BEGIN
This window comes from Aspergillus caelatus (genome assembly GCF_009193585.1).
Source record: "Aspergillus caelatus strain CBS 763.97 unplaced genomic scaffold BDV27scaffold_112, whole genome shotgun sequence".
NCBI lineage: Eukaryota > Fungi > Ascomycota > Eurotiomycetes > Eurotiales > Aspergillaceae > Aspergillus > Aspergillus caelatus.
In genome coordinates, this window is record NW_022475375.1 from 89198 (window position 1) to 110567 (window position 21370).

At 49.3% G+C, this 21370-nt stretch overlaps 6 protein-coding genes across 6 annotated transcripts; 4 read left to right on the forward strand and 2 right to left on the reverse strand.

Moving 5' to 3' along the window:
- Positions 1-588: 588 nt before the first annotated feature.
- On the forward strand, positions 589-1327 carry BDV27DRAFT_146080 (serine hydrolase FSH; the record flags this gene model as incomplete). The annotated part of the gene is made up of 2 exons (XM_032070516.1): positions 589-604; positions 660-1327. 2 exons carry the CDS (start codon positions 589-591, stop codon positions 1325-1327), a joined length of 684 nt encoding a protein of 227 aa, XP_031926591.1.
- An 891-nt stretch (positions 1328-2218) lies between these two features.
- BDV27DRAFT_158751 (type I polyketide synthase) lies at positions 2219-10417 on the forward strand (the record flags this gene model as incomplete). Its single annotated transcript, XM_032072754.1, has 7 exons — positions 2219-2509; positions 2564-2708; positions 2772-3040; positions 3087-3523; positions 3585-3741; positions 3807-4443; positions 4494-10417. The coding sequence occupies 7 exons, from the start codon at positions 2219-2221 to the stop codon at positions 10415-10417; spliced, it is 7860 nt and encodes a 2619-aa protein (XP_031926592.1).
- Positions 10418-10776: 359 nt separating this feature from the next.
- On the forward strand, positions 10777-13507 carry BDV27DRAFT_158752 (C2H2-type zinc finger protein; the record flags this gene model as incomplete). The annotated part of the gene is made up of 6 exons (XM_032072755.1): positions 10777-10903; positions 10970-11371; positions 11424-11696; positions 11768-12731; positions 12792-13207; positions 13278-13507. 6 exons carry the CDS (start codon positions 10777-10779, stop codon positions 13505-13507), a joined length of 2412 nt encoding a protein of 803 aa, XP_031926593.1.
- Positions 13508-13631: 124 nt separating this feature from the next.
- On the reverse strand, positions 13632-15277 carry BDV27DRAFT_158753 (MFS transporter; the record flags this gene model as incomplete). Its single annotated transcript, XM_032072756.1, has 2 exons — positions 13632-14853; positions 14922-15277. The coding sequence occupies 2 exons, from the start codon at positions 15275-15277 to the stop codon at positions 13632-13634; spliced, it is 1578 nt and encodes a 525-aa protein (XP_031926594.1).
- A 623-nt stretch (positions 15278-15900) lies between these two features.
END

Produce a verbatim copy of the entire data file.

This window comes from Aspergillus caelatus (genome assembly GCF_009193585.1).
Source record: "Aspergillus caelatus strain CBS 763.97 unplaced genomic scaffold BDV27scaffold_112, whole genome shotgun sequence".
NCBI lineage: Eukaryota > Fungi > Ascomycota > Eurotiomycetes > Eurotiales > Aspergillaceae > Aspergillus > Aspergillus caelatus.
In genome coordinates, this window is record NW_022475375.1 from 89198 (window position 1) to 110567 (window position 21370).

At 49.3% G+C, this 21370-nt stretch overlaps 6 protein-coding genes across 6 annotated transcripts; 4 read left to right on the forward strand and 2 right to left on the reverse strand.

Moving 5' to 3' along the window:
- Positions 1-588: 588 nt before the first annotated feature.
- On the forward strand, positions 589-1327 carry BDV27DRAFT_146080 (serine hydrolase FSH; the record flags this gene model as incomplete). The annotated part of the gene is made up of 2 exons (XM_032070516.1): positions 589-604; positions 660-1327. 2 exons carry the CDS (start codon positions 589-591, stop codon positions 1325-1327), a joined length of 684 nt encoding a protein of 227 aa, XP_031926591.1.
- An 891-nt stretch (positions 1328-2218) lies between these two features.
- BDV27DRAFT_158751 (type I polyketide synthase) lies at positions 2219-10417 on the forward strand (the record flags this gene model as incomplete). Its single annotated transcript, XM_032072754.1, has 7 exons — positions 2219-2509; positions 2564-2708; positions 2772-3040; positions 3087-3523; positions 3585-3741; positions 3807-4443; positions 4494-10417. The coding sequence occupies 7 exons, from the start codon at positions 2219-2221 to the stop codon at positions 10415-10417; spliced, it is 7860 nt and encodes a 2619-aa protein (XP_031926592.1).
- Positions 10418-10776: 359 nt separating this feature from the next.
- On the forward strand, positions 10777-13507 carry BDV27DRAFT_158752 (C2H2-type zinc finger protein; the record flags this gene model as incomplete). The annotated part of the gene is made up of 6 exons (XM_032072755.1): positions 10777-10903; positions 10970-11371; positions 11424-11696; positions 11768-12731; positions 12792-13207; positions 13278-13507. 6 exons carry the CDS (start codon positions 10777-10779, stop codon positions 13505-13507), a joined length of 2412 nt encoding a protein of 803 aa, XP_031926593.1.
- Positions 13508-13631: 124 nt separating this feature from the next.
- On the reverse strand, positions 13632-15277 carry BDV27DRAFT_158753 (MFS transporter; the record flags this gene model as incomplete). Its single annotated transcript, XM_032072756.1, has 2 exons — positions 13632-14853; positions 14922-15277. The coding sequence occupies 2 exons, from the start codon at positions 15275-15277 to the stop codon at positions 13632-13634; spliced, it is 1578 nt and encodes a 525-aa protein (XP_031926594.1).
- A 623-nt stretch (positions 15278-15900) lies between these two features.